Fifteen Eighty Four

Academic perspectives from Cambridge University Press


World War II and Southeast Asia

Gregg Huff

Japanese Troops Mop Up in Kuala Lumpur (Huff, World War II and Southeast Asia, p. 113).

World War II trauma and disruption shaped modern Southeast Asia. Japanese occupation cost the lives of 4.5 million Southeast Asian civilians in the region’s countries of Burma, Malaya, Thailand, Indonesia, Indochina and the Philippines. GDP in Southeast Asia spiralled downwards, bottoming out at half or less of its pre-war levels by 1945.

Before the December 1941 extension of World War II to the Pacific War following the Japanese attack on Pearl Harbor, Japan had already determined to send no goods or medicines to Southeast Asia. Southeast Asia, highly specialized in the export of primary commodities, was too weakly industrialized to manufacture sufficient of nearly all basic goods, even cloth and thread. Southeast Asians fashioned garments from gunny sacks, normally used to carry rice and sugar. Veins of pineapple plant leaves substituted for sewing thread.

Famine was the greatest killer. Between 1944 and 1945, a million people starved to death in Vietnam’s north around Hanoi. Over two million perished in Java. By 1944, almost all of Southeast Asia’s 145 million population was malnourished, often acutely.

Forced labour and comfort women add to the occupation’s uncomfortable legacies. Notorious is the Thailand-Burma Railway, constructed across impossible terrain and malarial jungle by British and Commonwealth POWs and Southeast Asians. A combined total of 86,000 died, 573 people per mile of railway built. Some 20,000 Southeast Asian women were forced into the Army’s and Navy’s comfort stations. The Singapore Chinese Girls’ School became a comfort station, as, early on, did, the Raffles Hotel.

Liberated Comfort Women (Huff, World War II and Southeast Asia, p. 396).

Black markets proliferated. Even the Japanese Army turned to Southeast Asians peddling stolen or looted goods. Southeast Asians, needing money for food, sold family heirlooms and jewellery to black market traders. Some of these men became fabulously wealthy, Manila’s ‘buy and sell’ merchants, Malaya’s ‘mushroom millionaires’ and Rangoon’s New Order Brokers.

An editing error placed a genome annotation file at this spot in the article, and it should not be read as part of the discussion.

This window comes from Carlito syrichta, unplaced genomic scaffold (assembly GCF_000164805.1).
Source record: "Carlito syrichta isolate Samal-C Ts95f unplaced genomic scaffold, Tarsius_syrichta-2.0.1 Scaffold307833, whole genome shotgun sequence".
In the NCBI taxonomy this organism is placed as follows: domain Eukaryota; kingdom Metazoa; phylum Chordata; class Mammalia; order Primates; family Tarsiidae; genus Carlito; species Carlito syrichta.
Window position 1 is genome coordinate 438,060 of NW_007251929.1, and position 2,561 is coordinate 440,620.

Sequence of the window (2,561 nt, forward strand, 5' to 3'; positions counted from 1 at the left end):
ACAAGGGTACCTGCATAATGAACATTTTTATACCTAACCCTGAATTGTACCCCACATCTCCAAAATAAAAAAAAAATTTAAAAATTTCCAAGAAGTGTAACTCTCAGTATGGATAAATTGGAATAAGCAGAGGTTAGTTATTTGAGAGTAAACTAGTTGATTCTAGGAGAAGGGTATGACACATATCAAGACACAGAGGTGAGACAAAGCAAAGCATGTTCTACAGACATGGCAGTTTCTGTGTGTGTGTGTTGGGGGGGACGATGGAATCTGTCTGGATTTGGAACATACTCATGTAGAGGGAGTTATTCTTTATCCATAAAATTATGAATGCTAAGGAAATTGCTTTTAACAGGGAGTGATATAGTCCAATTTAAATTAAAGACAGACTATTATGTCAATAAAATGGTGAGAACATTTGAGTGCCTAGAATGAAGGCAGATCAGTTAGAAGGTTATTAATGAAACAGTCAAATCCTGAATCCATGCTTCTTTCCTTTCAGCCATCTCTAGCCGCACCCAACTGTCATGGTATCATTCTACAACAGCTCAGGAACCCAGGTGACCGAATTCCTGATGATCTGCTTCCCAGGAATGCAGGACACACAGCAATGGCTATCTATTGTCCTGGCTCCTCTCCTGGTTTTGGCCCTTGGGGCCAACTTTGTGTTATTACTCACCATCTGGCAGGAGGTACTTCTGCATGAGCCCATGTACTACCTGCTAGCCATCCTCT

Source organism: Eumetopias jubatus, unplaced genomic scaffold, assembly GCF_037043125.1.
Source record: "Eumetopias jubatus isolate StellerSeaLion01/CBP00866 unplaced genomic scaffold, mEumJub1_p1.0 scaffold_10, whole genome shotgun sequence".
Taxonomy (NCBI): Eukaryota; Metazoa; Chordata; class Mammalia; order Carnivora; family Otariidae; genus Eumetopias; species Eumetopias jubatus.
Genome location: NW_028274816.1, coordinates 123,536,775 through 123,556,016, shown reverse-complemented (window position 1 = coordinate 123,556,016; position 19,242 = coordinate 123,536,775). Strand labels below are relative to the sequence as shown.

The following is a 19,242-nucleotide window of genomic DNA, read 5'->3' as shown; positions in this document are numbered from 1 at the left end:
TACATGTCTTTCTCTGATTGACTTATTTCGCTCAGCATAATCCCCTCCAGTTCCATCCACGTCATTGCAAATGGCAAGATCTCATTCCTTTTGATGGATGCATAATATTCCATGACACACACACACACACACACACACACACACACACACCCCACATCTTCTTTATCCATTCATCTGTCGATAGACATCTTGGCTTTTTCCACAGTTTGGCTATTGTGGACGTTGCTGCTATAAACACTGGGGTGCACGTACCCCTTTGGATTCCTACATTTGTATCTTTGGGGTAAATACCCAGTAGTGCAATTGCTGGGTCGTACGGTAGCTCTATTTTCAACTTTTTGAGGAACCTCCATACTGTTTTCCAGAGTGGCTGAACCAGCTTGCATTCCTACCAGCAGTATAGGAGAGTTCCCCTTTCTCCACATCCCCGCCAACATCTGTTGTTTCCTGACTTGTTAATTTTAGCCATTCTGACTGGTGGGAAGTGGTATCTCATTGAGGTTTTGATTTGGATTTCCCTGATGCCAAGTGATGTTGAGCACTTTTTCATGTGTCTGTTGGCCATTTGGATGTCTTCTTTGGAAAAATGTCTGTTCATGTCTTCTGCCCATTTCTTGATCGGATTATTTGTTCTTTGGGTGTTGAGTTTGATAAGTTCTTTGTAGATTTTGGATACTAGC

Prostitution and gambling soon became rife. Coffee shops and restaurants advertised for young women as ‘waitresses’. Some women had no way except casual prostitution to feed their families. Guerrillas, especially in Malaya the Philippines, offered a counterweight to Japan’s army in the countryside. Cities, however, under tight control, remained quiet. Brutal Japanese torture was instrumental in this.

Destruction of Rangoon’s Docks, Sept. 1945 (Huff, World War II and Southeast Asia, p. 397).

Political and economic legacies of the war were far reaching. There was ‘no return to the old peaceful, stable, free-and-easy Singapore’, Lee Kuan Yew remarked of an area of Southeast Asia less troubled than most. Every country except Thailand experienced civil war or revolution. Ho Chi Minh in Viet Nam, Sihanouk in Cambodia, Sukarno in Indonesia and Ne Win in Burma were World War II creations. These men and their direct successors went on to rule Southeast Asia for decades.

The sudden end to the war after the two American atomic bombs left a vacuum. Vietnam’s famine was fundamental to the rise of Ho Chi Minh and the Viet Minh. With at most 900 men and many fewer rifles, the Viet Minh took control of Hanoi on the night of 19 August 1945. Economically, Malaya and Thailand alone recouped relatively rapidly. The Philippines recovered to its 1938 level of GDP per capita only in 1957; Vietnam reached this mark in 1962 but then slid backwards. Indonesia fully matched 1938 GDP per capita in 1961, while Burma finally regained 1938 income 40 years later, in 1978.

World War II and Southeast Asia By Gregg Huff
World War II and Southeast Asia By Gregg Huff

About The Author

Gregg Huff

Gregg Huff is Senior Research Fellow at Pembroke College, University of Oxford. He is the author of The Economic Growth of Singapore: Trade and Development in the Twentieth Century...

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